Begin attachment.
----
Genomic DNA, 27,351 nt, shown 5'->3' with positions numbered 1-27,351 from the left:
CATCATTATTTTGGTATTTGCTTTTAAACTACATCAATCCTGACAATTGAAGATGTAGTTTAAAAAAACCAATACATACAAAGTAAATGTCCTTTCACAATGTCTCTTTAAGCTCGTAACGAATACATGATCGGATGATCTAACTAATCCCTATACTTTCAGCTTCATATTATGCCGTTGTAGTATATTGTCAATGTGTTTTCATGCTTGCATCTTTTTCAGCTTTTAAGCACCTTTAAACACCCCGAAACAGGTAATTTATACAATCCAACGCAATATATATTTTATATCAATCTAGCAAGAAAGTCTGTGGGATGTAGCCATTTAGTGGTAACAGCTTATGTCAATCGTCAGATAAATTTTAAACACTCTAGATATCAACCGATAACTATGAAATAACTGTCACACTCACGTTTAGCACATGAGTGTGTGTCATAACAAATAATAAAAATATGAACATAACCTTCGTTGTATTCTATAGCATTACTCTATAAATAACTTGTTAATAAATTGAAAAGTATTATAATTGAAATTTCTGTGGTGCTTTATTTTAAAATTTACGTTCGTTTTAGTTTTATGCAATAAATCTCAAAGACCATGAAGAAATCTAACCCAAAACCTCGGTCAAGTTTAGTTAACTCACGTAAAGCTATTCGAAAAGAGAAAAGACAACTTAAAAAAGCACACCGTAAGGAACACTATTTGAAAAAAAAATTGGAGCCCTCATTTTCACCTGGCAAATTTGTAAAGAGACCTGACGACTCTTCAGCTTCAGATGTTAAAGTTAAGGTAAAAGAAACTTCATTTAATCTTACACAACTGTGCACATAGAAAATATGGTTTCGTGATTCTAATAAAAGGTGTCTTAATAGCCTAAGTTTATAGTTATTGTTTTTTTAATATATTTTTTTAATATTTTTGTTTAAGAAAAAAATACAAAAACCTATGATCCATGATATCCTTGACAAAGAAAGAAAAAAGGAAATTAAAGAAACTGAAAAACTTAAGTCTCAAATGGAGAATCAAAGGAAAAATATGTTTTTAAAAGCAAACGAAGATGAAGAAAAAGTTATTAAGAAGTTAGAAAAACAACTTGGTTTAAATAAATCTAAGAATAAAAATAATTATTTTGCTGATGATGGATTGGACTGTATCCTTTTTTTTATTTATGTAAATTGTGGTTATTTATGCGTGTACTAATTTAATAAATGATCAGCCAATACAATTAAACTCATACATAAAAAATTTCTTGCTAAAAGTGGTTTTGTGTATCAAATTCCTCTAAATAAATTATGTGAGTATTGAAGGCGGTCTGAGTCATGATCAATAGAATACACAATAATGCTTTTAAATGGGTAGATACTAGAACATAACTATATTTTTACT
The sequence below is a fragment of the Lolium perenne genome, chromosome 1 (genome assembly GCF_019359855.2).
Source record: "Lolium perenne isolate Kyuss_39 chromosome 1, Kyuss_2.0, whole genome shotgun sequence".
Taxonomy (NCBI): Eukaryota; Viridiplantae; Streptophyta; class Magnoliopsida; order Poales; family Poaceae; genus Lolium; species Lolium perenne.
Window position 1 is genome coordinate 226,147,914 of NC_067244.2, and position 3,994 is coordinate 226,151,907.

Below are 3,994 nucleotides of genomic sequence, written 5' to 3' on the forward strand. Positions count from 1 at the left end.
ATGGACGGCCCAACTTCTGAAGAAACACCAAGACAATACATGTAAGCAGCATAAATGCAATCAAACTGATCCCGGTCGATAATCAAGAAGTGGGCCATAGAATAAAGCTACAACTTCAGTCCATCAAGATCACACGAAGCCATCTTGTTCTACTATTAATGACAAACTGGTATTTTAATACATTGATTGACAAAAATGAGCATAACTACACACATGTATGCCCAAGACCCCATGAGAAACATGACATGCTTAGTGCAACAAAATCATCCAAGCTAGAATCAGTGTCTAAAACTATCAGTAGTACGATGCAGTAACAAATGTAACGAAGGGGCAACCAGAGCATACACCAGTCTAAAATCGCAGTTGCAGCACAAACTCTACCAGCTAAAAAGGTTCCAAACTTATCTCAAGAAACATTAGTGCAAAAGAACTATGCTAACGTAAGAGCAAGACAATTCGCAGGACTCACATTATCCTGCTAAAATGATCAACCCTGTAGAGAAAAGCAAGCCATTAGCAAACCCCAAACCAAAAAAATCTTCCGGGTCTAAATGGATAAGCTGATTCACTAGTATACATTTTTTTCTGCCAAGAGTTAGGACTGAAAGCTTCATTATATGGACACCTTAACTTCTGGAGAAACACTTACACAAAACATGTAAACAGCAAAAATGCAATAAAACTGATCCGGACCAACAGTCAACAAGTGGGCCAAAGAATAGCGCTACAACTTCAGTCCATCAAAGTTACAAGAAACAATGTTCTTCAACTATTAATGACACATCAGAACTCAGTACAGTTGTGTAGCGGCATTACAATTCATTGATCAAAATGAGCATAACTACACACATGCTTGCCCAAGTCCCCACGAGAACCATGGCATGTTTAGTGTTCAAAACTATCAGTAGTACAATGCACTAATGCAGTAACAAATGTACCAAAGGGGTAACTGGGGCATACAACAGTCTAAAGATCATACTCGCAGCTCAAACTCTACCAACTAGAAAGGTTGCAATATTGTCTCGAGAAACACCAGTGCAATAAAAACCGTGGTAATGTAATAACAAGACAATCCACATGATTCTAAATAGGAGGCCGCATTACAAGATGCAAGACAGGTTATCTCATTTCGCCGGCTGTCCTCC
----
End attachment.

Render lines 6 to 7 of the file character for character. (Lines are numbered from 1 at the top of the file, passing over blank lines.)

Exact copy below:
Window position 1 is genome coordinate 226,147,914 of NC_067244.2, and position 3,994 is coordinate 226,151,907.

Below are 3,994 nucleotides of genomic sequence, written 5' to 3' on the forward strand. Positions count from 1 at the left end.